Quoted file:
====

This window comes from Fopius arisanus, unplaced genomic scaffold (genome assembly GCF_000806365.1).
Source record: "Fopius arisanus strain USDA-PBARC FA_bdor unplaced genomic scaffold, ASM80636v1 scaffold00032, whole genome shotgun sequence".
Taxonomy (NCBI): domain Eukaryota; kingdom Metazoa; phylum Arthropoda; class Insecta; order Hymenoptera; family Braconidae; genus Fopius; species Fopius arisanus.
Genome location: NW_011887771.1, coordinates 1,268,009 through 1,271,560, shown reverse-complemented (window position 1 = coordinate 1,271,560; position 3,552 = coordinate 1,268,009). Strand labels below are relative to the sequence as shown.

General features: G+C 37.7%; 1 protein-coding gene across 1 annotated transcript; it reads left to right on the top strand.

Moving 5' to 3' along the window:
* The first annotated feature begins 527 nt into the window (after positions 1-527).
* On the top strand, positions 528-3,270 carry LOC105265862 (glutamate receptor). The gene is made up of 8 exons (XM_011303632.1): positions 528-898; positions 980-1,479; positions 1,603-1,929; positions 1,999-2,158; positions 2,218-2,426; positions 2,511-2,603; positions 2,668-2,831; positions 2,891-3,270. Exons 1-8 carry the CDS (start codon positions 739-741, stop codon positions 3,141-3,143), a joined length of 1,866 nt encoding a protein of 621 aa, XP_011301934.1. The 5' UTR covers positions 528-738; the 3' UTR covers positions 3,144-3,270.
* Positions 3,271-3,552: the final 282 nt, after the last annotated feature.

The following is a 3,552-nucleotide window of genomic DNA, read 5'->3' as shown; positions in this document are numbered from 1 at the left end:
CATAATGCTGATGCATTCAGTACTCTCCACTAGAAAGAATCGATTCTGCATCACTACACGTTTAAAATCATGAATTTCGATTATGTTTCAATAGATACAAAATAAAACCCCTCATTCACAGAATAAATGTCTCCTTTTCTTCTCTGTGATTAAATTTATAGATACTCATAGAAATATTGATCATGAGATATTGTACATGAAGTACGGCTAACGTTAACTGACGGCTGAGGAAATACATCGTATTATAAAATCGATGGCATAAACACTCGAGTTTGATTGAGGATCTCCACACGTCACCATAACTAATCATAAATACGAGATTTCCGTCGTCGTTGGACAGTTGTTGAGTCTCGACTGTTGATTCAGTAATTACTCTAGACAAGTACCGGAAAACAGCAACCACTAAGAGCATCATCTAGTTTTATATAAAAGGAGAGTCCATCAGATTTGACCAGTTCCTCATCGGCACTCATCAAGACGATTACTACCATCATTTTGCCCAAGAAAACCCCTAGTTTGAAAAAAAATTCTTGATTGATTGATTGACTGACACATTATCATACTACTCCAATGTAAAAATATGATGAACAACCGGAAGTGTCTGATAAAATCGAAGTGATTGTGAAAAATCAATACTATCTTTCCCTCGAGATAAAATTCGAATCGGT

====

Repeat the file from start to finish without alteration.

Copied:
This window comes from Fopius arisanus, unplaced genomic scaffold (genome assembly GCF_000806365.1).
Source record: "Fopius arisanus strain USDA-PBARC FA_bdor unplaced genomic scaffold, ASM80636v1 scaffold00032, whole genome shotgun sequence".
Taxonomy (NCBI): domain Eukaryota; kingdom Metazoa; phylum Arthropoda; class Insecta; order Hymenoptera; family Braconidae; genus Fopius; species Fopius arisanus.
Genome location: NW_011887771.1, coordinates 1,268,009 through 1,271,560, shown reverse-complemented (window position 1 = coordinate 1,271,560; position 3,552 = coordinate 1,268,009). Strand labels below are relative to the sequence as shown.

General features: G+C 37.7%; 1 protein-coding gene across 1 annotated transcript; it reads left to right on the top strand.

Moving 5' to 3' along the window:
* The first annotated feature begins 527 nt into the window (after positions 1-527).
* On the top strand, positions 528-3,270 carry LOC105265862 (glutamate receptor). The gene is made up of 8 exons (XM_011303632.1): positions 528-898; positions 980-1,479; positions 1,603-1,929; positions 1,999-2,158; positions 2,218-2,426; positions 2,511-2,603; positions 2,668-2,831; positions 2,891-3,270. Exons 1-8 carry the CDS (start codon positions 739-741, stop codon positions 3,141-3,143), a joined length of 1,866 nt encoding a protein of 621 aa, XP_011301934.1. The 5' UTR covers positions 528-738; the 3' UTR covers positions 3,144-3,270.
* Positions 3,271-3,552: the final 282 nt, after the last annotated feature.

The following is a 3,552-nucleotide window of genomic DNA, read 5'->3' as shown; positions in this document are numbered from 1 at the left end:
CATAATGCTGATGCATTCAGTACTCTCCACTAGAAAGAATCGATTCTGCATCACTACACGTTTAAAATCATGAATTTCGATTATGTTTCAATAGATACAAAATAAAACCCCTCATTCACAGAATAAATGTCTCCTTTTCTTCTCTGTGATTAAATTTATAGATACTCATAGAAATATTGATCATGAGATATTGTACATGAAGTACGGCTAACGTTAACTGACGGCTGAGGAAATACATCGTATTATAAAATCGATGGCATAAACACTCGAGTTTGATTGAGGATCTCCACACGTCACCATAACTAATCATAAATACGAGATTTCCGTCGTCGTTGGACAGTTGTTGAGTCTCGACTGTTGATTCAGTAATTACTCTAGACAAGTACCGGAAAACAGCAACCACTAAGAGCATCATCTAGTTTTATATAAAAGGAGAGTCCATCAGATTTGACCAGTTCCTCATCGGCACTCATCAAGACGATTACTACCATCATTTTGCCCAAGAAAACCCCTAGTTTGAAAAAAAATTCTTGATTGATTGATTGACTGACACATTATCATACTACTCCAATGTAAAAATATGATGAACAACCGGAAGTGTCTGATAAAATCGAAGTGATTGTGAAAAATCAATACTATCTTTCCCTCGAGATAAAATTCGAATCGGT